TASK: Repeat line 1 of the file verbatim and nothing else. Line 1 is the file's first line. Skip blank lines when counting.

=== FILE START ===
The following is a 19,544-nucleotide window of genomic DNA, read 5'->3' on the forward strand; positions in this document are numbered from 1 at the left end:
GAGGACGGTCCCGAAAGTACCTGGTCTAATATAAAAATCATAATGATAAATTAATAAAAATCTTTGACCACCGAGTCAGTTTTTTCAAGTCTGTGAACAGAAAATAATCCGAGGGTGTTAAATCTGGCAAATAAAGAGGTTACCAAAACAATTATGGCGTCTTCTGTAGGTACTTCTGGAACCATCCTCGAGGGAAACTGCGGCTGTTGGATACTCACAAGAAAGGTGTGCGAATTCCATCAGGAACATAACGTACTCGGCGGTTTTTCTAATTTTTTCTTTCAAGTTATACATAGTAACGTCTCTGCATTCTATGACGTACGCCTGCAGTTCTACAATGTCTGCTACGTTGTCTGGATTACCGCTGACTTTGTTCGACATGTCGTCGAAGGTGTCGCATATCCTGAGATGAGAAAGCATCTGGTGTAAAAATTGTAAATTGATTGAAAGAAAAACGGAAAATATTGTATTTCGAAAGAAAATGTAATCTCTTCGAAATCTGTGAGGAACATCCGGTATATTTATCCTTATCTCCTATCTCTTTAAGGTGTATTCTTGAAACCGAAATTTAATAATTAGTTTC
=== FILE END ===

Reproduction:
The following is a 19,544-nucleotide window of genomic DNA, read 5'->3' on the forward strand; positions in this document are numbered from 1 at the left end: